A Windows XP Professional network links the six computers at Sacred Heart Radio. The BSI Simian computer, which contains five hot swappable SCSI drives, is the main network server. The production rooms contain three workstations, all of which use Protools, and are used for scheduling and graphic design for station newsletters. One computer is dedicated to running the webcast, and one other is used for correspondence with the benefactors. A final one is plugged into the network and is intended as a backup.

Levitt runs the station by himself, with part-time help from the engineer and an office manager. Simian keeps the station automated 24 hours, and Levitt continues to produce and air local material mixed with EWTN's programming, broadcasting at a 1,000W daytime, and 30W nighttime. A Canadian station plagues Sacred Heart's nighttime signal, and at 30W, it can be difficult to receive the station depending on the part of town the listener is in.

Levitt is addressing this issue, which has been problematic for many years. He hired the engineering firm Khanna and Guill to conduct studies on how they could increase their daytime power. On-air solicitations ask listeners to help support this new — and expensive — venture, and donations arrive daily to help pay for the upgrade to 2.5kW. After completion, and the purchase of a new transmitter among other equipment, the station's listening area will expand east, west and south, increasing listenership while completely protecting the Canadian station.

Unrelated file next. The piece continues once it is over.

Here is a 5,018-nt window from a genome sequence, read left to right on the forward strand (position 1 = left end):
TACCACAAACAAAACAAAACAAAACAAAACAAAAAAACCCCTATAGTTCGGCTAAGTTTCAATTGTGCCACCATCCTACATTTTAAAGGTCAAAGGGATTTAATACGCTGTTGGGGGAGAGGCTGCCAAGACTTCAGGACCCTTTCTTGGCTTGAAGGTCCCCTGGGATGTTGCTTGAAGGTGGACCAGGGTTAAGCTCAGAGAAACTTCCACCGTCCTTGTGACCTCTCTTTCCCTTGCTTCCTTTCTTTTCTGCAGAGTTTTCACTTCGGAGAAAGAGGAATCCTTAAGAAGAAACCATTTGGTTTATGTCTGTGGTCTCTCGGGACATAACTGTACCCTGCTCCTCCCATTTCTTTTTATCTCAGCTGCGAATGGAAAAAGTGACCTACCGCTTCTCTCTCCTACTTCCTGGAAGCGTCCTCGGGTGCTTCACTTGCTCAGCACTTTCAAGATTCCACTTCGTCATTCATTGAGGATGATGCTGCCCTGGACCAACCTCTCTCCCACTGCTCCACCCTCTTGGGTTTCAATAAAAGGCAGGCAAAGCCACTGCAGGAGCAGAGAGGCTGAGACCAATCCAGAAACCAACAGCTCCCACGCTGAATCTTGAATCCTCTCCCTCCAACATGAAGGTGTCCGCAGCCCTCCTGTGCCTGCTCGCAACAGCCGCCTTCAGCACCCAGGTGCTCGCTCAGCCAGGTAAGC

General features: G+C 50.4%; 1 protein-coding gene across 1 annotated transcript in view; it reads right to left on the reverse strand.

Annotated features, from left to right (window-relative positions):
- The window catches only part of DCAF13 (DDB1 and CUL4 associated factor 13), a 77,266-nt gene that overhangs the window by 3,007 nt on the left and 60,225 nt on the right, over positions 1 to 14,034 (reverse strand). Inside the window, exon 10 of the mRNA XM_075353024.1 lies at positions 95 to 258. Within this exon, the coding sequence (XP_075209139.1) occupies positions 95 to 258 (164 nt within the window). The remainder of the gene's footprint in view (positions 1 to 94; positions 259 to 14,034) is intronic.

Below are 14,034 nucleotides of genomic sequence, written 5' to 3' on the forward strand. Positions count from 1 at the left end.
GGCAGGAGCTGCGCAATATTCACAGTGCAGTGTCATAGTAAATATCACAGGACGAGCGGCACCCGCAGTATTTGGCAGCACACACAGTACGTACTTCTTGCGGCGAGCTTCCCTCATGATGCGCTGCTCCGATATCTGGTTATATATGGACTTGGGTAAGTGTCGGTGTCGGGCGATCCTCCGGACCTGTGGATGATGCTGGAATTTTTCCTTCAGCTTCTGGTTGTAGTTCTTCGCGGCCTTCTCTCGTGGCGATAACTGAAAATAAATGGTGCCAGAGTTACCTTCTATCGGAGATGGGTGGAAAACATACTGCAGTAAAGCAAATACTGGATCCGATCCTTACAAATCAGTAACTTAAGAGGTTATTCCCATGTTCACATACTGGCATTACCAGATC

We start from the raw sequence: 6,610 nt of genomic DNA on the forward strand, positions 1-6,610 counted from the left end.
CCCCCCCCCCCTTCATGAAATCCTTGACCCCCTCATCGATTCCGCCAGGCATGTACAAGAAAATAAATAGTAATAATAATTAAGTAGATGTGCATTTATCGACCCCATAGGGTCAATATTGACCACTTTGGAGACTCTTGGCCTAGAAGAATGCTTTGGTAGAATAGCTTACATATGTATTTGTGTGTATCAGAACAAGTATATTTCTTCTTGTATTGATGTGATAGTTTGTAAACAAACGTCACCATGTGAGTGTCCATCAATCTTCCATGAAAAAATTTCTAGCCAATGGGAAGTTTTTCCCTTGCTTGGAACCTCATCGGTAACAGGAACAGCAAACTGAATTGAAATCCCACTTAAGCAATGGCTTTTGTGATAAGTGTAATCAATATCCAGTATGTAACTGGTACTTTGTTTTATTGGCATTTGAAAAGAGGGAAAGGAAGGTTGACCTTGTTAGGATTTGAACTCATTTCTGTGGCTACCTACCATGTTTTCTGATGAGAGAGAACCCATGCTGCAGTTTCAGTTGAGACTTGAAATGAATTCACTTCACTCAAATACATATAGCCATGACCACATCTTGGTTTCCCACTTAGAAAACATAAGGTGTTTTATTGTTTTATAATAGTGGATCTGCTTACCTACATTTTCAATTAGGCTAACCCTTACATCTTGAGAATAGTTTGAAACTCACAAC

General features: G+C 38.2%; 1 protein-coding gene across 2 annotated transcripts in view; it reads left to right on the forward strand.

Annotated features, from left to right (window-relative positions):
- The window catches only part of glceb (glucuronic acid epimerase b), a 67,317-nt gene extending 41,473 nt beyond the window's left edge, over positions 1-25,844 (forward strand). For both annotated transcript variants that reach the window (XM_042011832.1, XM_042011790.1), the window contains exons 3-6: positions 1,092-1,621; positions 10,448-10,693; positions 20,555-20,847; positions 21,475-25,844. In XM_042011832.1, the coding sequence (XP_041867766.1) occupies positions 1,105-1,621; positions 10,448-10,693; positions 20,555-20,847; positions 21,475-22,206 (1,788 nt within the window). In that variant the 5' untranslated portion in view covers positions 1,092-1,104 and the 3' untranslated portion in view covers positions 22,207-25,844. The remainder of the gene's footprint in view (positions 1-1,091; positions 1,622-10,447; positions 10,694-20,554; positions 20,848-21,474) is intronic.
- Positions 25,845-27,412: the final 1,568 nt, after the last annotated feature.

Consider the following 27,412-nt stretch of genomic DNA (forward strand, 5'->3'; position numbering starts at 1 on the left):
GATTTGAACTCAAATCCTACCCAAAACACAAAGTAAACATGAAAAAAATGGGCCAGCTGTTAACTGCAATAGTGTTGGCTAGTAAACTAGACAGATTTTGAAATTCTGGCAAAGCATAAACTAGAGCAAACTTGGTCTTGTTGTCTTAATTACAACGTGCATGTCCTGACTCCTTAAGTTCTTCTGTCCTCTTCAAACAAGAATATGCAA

Sacred Heart Radio is unique. It is a stark reminder to the broadcasting community that without listeners, the station cannot exist, unlike the popular thinking among the large radio conglomerates. Catholic listeners appreciate Sacred Heart Radio for its national and local content, and Bill Levitt delivers a good product with professional voicework and production. The end result is a station that stays interesting and informative, a standout from other faith-based radio stations. And although the fans of the old WNOP sorely miss their jazz music and favorite personalities, a new, even larger and more dedicated audience has embraced this station, continually supporting it, and bringing the Catholic message into their homes 24 hours a day.


Equipment List

AKG K240 Studio headphones
Aphex Compellor 320D
BSI Simian
DBX 2031 EQ
Tascam CD-A500 CD/cassette deck
Digidesign Protools
Event Project Studio 5 speakers
Gorman-Redlich EAS-1
Mackie SR 24-4
Mackie VLZ 1202
Orban 9200
Shure SM-7B mics
DBX 266XL compressors
DBX 286A mic processor


Singer is a freelance writer and former radio engineer based in Cincinnati.